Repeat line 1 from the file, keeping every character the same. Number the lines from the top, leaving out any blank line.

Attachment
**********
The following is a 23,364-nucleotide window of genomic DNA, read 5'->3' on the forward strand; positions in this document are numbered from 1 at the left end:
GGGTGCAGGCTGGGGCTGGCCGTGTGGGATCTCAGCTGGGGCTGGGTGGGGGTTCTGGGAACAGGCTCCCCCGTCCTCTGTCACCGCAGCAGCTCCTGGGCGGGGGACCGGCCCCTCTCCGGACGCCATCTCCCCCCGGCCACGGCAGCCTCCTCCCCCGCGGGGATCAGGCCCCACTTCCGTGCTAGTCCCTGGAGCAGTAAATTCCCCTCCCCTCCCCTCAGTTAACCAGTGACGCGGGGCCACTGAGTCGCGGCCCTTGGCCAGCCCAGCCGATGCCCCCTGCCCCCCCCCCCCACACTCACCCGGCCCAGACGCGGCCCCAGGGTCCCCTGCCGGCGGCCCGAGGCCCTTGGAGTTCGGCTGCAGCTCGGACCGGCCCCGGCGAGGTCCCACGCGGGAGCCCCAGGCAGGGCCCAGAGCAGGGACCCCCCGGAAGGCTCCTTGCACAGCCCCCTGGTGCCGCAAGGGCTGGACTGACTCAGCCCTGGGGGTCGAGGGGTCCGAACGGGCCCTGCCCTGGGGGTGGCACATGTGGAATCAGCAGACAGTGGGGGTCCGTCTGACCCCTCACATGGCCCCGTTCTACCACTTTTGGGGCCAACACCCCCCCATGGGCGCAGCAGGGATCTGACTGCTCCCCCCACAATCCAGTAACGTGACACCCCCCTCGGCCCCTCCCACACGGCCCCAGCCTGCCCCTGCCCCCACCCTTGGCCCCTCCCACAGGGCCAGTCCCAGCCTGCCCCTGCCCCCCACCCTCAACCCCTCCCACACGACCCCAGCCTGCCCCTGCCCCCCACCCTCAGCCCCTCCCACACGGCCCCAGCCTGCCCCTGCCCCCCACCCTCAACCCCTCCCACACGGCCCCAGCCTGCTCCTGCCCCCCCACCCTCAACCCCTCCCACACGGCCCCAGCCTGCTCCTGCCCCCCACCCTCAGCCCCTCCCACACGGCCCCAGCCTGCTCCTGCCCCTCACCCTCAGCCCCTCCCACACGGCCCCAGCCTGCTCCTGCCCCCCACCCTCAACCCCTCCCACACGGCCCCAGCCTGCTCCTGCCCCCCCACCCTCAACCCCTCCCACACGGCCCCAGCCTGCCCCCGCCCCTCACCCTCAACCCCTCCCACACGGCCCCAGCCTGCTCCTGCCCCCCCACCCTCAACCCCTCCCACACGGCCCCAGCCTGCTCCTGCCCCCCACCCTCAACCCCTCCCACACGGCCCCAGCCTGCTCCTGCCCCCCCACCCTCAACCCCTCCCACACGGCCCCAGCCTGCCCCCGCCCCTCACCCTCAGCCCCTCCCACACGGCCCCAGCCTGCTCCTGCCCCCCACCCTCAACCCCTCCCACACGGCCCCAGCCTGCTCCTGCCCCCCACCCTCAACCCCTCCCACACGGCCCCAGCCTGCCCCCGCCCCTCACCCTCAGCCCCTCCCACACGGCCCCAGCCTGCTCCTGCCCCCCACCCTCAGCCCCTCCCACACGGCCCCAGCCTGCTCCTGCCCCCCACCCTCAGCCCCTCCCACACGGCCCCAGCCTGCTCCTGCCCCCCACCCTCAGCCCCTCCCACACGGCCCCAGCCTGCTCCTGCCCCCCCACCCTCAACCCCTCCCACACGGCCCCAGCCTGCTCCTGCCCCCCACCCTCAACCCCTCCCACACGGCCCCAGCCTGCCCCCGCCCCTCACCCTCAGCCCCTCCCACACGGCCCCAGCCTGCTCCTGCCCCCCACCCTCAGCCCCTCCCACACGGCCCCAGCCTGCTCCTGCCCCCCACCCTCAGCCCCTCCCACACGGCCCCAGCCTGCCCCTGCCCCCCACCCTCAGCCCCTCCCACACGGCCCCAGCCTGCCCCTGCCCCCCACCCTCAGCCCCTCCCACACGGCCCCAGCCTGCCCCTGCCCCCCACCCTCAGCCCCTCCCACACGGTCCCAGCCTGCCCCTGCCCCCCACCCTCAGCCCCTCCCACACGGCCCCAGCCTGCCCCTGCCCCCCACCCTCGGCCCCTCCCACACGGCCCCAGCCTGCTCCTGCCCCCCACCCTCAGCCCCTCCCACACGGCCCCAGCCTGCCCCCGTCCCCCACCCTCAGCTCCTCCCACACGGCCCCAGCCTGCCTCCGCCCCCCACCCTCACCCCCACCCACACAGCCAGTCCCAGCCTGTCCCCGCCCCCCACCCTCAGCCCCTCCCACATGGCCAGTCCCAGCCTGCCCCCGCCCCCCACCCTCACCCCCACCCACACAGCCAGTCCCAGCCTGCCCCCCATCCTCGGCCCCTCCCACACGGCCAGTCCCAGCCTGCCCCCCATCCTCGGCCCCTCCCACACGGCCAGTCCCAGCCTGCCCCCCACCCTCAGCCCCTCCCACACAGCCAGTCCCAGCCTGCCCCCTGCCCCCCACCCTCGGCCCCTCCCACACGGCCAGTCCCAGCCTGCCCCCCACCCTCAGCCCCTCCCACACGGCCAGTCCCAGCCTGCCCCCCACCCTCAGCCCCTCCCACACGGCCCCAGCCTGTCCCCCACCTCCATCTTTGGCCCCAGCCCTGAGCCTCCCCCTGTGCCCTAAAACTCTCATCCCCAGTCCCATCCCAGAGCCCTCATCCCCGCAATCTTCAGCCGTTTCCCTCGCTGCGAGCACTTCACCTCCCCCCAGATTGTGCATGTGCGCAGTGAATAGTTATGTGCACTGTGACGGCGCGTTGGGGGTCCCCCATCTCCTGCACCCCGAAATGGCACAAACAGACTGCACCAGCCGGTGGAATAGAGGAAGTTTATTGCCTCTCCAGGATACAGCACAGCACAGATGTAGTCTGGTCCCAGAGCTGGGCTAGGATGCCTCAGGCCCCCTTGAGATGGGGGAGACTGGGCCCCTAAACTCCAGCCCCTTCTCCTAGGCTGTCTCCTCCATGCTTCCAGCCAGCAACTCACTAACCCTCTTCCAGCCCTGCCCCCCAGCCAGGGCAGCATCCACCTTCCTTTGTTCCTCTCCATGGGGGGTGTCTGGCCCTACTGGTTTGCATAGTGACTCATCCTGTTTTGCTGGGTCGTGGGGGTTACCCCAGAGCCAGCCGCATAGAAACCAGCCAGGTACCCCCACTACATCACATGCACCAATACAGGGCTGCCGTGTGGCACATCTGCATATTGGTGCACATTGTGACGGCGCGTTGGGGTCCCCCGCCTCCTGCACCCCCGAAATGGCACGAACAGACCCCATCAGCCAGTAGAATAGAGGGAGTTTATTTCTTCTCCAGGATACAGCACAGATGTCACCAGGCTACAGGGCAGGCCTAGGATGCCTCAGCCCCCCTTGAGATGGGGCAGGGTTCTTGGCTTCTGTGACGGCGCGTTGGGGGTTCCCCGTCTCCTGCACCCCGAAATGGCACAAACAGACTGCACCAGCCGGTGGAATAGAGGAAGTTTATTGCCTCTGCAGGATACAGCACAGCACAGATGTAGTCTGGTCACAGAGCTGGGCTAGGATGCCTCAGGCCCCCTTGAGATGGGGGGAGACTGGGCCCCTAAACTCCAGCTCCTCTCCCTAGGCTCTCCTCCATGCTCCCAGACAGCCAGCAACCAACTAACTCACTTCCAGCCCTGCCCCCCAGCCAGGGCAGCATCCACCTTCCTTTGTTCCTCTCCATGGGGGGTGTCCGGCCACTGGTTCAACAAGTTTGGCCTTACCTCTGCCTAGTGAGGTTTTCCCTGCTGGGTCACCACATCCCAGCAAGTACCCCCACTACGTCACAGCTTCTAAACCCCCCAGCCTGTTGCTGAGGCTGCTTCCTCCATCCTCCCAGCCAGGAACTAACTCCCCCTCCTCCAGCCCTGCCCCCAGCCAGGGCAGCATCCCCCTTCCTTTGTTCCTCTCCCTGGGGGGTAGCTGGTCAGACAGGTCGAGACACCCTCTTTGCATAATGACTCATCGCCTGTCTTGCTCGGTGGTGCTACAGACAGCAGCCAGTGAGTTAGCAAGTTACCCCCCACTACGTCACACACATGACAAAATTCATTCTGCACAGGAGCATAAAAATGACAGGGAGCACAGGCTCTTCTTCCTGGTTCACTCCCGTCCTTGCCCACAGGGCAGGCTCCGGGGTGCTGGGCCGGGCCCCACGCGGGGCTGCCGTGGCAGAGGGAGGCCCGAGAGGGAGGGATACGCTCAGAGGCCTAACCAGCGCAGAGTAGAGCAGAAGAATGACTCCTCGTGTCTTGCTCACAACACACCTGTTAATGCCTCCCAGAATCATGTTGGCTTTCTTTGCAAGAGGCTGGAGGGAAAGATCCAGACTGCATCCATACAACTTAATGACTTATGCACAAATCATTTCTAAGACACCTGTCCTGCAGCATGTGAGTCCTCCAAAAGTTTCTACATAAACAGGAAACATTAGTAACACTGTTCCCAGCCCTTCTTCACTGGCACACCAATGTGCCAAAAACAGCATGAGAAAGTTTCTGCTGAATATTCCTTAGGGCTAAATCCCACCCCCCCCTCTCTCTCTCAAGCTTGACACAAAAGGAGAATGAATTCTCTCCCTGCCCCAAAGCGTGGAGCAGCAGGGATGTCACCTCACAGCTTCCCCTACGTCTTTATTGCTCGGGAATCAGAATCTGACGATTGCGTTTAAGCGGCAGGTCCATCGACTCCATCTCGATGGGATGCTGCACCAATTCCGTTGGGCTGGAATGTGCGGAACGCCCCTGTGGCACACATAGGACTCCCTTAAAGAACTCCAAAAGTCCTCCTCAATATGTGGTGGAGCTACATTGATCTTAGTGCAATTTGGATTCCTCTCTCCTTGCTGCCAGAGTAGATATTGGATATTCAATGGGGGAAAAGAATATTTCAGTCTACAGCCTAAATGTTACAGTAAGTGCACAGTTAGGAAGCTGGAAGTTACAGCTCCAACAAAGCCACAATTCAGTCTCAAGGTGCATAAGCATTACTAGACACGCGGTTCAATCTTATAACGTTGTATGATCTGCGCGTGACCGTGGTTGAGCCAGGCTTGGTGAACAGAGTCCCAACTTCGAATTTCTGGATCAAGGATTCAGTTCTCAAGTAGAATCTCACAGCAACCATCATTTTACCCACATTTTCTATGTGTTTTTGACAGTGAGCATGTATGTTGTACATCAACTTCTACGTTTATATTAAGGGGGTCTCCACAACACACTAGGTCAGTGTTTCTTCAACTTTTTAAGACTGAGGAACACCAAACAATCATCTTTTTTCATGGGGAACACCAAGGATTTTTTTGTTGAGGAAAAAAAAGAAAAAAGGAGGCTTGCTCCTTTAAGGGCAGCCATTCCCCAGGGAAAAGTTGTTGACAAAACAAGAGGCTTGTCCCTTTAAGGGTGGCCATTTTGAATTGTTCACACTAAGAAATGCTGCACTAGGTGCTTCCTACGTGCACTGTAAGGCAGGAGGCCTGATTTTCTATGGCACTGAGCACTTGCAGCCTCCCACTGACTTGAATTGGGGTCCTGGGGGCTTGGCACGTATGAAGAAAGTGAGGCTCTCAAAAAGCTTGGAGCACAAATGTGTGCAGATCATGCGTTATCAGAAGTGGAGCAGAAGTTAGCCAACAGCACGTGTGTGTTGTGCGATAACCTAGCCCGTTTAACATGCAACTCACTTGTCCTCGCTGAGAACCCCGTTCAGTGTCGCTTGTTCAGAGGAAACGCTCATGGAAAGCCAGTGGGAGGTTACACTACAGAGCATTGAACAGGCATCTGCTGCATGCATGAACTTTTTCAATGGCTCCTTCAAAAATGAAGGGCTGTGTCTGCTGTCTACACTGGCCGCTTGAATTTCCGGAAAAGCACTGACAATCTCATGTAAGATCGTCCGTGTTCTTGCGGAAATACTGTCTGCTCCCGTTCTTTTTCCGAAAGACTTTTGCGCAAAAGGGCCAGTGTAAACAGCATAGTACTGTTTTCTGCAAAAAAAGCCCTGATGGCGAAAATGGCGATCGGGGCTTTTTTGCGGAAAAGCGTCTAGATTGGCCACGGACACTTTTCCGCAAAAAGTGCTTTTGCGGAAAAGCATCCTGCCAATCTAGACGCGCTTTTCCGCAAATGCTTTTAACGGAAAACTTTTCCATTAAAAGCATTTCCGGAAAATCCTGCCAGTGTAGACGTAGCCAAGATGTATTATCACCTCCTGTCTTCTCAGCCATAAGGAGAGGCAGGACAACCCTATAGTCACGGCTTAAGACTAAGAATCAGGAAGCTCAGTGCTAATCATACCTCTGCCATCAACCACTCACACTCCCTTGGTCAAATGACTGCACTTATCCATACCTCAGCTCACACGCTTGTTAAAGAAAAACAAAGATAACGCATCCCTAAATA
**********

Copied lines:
The following is a 23,364-nucleotide window of genomic DNA, read 5'->3' on the forward strand; positions in this document are numbered from 1 at the left end: